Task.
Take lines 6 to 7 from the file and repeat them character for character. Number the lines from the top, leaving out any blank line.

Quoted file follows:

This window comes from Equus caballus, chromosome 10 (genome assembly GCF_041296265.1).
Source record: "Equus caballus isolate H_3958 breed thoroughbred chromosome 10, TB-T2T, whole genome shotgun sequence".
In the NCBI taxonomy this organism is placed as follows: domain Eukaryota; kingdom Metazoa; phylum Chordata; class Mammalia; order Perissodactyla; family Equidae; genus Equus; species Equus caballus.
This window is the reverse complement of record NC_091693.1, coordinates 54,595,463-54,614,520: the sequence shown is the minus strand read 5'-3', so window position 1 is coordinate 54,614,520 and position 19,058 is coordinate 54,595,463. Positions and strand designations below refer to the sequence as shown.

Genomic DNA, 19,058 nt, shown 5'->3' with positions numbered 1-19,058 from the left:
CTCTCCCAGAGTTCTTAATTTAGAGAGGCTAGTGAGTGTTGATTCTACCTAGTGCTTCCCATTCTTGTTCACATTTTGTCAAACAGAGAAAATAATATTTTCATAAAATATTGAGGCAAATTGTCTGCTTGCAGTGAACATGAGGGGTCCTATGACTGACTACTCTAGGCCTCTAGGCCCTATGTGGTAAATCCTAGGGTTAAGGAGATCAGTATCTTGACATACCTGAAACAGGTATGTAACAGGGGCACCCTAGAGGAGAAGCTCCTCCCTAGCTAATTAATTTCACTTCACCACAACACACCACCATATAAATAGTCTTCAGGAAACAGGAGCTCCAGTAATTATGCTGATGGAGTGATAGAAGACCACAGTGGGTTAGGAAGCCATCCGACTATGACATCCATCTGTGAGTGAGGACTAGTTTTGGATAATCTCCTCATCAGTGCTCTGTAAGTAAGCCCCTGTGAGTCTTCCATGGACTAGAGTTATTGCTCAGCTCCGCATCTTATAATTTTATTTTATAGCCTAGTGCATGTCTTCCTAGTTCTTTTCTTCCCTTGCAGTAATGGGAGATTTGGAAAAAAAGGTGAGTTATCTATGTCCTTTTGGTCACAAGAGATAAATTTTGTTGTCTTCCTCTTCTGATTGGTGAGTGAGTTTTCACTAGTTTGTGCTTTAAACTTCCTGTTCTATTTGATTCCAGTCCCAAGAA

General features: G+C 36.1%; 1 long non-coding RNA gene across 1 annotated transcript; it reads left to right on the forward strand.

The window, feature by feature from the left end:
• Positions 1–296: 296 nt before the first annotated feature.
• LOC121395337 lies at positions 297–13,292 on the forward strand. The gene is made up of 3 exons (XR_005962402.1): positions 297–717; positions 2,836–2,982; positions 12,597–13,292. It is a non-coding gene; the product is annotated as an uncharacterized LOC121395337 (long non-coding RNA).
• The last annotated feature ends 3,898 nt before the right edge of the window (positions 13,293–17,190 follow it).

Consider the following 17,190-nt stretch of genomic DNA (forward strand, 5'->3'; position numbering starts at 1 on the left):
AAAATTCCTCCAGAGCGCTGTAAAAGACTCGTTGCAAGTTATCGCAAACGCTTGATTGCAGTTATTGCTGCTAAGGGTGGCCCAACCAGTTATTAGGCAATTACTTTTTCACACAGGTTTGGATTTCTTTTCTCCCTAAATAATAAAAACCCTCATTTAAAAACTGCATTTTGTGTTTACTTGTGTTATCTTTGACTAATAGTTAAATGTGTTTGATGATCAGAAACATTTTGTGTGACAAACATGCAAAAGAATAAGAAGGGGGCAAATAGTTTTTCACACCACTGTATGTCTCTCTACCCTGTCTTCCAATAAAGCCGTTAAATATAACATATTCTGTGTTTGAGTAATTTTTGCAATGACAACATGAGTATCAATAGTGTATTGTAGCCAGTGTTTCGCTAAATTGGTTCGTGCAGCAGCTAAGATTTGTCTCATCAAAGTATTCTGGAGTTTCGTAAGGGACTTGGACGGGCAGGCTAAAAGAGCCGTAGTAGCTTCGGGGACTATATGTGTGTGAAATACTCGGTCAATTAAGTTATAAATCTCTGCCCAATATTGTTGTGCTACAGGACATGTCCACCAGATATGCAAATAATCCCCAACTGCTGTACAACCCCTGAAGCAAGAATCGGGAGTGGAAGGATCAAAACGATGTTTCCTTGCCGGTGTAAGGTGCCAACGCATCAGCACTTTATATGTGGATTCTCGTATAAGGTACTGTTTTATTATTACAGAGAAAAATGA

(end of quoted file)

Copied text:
CTCTCCCAGAGTTCTTAATTTAGAGAGGCTAGTGAGTGTTGATTCTACCTAGTGCTTCCCATTCTTGTTCACATTTTGTCAAACAGAGAAAATAATATTTTCATAAAATATTGAGGCAAATTGTCTGCTTGCAGTGAACATGAGGGGTCCTATGACTGACTACTCTAGGCCTCTAGGCCCTATGTGGTAAATCCTAGGGTTAAGGAGATCAGTATCTTGACATACCTGAAACAGGTATGTAACAGGGGCACCCTAGAGGAGAAGCTCCTCCCTAGCTAATTAATTTCACTTCACCACAACACACCACCATATAAATAGTCTTCAGGAAACAGGAGCTCCAGTAATTATGCTGATGGAGTGATAGAAGACCACAGTGGGTTAGGAAGCCATCCGACTATGACATCCATCTGTGAGTGAGGACTAGTTTTGGATAATCTCCTCATCAGTGCTCTGTAAGTAAGCCCCTGTGAGTCTTCCATGGACTAGAGTTATTGCTCAGCTCCGCATCTTATAATTTTATTTTATAGCCTAGTGCATGTCTTCCTAGTTCTTTTCTTCCCTTGCAGTAATGGGAGATTTGGAAAAAAAGGTGAGTTATCTATGTCCTTTTGGTCACAAGAGATAAATTTTGTTGTCTTCCTCTTCTGATTGGTGAGTGAGTTTTCACTAGTTTGTGCTTTAAACTTCCTGTTCTATTTGATTCCAGTCCCAAGAA

General features: G+C 36.1%; 1 long non-coding RNA gene across 1 annotated transcript; it reads left to right on the forward strand.